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Does bivariate data suggest a linear relationship?
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(A) Yes.
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Otherwise, drawing a scatter plot would not be possible.
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(B) No, because some variables are not correlated linearly or at all.
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(C) No, because lines of best fit work for nonlinear relationships as well.
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And (D) yes, that is what bivariate means.
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To answer this question, we’re going to recall the definition of two of our key terms.
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Our first is the term bivariate or bivariate data.
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We know the prefix bi- means two.
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For instance, if we’re riding a bicycle, we know that that has two wheels.
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Bivariate data then means data for two variables.
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For example, we might look to compare the amount of ice cream sold on a given day and the maximum temperature for that day.
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So, what does the second term mean?
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That’s linear relationship.
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Well, if two things are correlated, they might have a linear relationship.
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This is a relationship of direct proportionality.
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And when we plot it on a graph, we trace a straight line.
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Consider the ice cream sales and temperature example.
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It might follow that the higher the temperature on a given day, the more ice creams are sold.
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And so, a scatter graph or a scatter plot might look like this.
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We can draw a line of best fit on this scatter graph.
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This is a straight line.
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And so, ice cream sales and temperature might have a linear relationship.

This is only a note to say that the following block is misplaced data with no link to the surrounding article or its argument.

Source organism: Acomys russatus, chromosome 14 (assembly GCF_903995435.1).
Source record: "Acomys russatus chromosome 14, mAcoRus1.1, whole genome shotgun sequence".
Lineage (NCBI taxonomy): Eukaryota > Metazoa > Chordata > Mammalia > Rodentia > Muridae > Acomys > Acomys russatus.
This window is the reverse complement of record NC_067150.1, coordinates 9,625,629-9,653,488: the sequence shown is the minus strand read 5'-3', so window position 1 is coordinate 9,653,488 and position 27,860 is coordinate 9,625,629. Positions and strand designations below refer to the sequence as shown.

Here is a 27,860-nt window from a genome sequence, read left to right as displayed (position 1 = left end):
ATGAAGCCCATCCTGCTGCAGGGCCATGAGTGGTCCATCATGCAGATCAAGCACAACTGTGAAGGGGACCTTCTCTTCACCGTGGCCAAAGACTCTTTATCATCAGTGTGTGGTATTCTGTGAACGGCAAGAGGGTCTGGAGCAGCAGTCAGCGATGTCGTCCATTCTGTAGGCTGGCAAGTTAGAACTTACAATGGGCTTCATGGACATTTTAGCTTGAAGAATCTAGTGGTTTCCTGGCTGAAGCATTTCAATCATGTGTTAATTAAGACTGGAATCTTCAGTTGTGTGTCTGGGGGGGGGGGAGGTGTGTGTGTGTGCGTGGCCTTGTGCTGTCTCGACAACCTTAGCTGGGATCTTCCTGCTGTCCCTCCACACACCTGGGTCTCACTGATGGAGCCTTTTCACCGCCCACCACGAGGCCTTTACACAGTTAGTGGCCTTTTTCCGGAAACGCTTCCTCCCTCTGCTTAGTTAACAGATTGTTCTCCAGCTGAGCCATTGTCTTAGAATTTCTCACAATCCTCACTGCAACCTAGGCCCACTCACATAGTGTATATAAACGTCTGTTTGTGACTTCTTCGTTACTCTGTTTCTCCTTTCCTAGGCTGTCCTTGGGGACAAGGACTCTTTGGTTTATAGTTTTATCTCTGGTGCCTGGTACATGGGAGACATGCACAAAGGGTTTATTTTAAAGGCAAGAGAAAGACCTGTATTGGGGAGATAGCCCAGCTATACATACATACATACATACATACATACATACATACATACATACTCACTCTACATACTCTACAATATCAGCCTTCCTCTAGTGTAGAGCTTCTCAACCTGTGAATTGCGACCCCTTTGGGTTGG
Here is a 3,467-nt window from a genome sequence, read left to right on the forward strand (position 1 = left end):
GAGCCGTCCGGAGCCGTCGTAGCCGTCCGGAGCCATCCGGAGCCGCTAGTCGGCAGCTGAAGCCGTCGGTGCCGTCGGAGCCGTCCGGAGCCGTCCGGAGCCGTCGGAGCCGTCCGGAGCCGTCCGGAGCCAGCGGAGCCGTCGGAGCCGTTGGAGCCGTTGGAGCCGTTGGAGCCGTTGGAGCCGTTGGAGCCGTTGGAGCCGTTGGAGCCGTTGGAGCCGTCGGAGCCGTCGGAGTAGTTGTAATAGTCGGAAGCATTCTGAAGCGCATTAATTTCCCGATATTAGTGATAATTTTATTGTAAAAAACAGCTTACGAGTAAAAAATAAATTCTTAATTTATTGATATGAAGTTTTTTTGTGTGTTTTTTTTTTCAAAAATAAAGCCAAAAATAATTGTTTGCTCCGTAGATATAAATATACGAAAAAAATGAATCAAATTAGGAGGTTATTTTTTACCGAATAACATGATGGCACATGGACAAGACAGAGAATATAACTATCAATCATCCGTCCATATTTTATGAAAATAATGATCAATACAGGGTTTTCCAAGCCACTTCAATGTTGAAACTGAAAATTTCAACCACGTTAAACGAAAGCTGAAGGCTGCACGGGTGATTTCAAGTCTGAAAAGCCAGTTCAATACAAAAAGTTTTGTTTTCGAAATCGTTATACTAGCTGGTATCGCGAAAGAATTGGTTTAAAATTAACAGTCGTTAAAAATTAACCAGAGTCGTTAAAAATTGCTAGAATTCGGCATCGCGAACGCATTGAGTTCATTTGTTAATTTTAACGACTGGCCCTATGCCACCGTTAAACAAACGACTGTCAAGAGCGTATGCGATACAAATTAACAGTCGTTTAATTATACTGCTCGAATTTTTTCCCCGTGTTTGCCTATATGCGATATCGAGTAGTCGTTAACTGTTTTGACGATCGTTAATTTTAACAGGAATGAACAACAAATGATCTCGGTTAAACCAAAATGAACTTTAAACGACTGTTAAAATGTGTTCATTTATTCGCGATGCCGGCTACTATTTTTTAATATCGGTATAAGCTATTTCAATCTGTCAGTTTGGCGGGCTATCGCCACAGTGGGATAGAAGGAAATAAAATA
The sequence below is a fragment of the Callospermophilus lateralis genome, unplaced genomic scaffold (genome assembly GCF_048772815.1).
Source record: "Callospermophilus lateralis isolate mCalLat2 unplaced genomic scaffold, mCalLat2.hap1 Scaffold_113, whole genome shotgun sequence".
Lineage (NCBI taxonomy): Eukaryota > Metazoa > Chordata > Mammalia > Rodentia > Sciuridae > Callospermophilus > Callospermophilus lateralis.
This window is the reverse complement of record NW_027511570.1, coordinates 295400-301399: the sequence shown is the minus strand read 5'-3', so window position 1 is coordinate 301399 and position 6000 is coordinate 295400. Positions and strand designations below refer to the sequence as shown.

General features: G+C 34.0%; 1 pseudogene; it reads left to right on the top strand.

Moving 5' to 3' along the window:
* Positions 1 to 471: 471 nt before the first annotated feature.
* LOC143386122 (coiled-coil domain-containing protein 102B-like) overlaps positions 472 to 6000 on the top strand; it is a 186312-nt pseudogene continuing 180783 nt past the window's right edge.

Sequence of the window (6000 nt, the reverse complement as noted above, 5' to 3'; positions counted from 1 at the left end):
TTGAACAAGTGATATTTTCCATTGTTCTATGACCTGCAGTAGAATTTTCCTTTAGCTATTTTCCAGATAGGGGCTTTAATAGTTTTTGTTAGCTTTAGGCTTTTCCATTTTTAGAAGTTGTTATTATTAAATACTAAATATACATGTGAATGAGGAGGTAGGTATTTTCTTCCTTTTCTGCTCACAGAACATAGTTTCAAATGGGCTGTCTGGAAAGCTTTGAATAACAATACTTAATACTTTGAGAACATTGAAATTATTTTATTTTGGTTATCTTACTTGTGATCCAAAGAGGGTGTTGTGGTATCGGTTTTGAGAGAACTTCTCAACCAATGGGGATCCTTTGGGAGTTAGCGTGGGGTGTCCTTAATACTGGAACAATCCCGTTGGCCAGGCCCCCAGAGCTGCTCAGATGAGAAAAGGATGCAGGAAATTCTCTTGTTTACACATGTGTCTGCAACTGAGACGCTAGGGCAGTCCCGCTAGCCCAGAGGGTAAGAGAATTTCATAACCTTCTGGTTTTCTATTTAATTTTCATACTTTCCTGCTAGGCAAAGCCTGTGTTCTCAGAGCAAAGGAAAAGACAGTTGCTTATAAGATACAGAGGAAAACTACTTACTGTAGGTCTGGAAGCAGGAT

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So, this is an example of bivariate data that might suggest the linear relationship.
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But does all bivariate data suggest this kind of relationship?
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Well, let’s take another set of bivariate data.
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For instance, let’s look at cloud cover on a given day, measured in oktas, and the maximum wind speed in that day, measured in kilometers per hour.
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We cannot be convinced that there is any strong correlation between the amount of cloud cover and wind speed on a given day.
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And so, a scatter plot might look a little something like this.
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There appears to be no correlation at all, no relationship.
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And so, we wouldn’t be able to draw a line of best fit.
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And so, we see that this is an example of bivariate data which doesn’t have a linear relationship at all.
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So, we compare these to our answers.
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Answer (A) says, “yes, it must be true.
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Otherwise, drawing a scatter plots would not be possible.”
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We’ve just shown that it is possible, and so it cannot be answer (A).
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(B) says, “no, because some variables are not correlated linearly or at all.”
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Now, we’ve shown that this is true.
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And so, the answer could be (B).
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But then, we have option (C) and this says no again.
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But this time, the reason is because lines of best fit work for nonlinear relationships as well.
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Well, yes, that is true.
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We can have nonlinear correlation, but this doesn’t take into account the fact that some bivariate data will not have a relationship at all.
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And so, it cannot be (C).
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Option (D) says, “yes, that’s what bivariate means.”
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And we have actually shown that bivariate data simply means data for two variables.
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So, it’s not option (D).
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And so, our answer must be (B) no, because some variables are not correlated linearly or at all.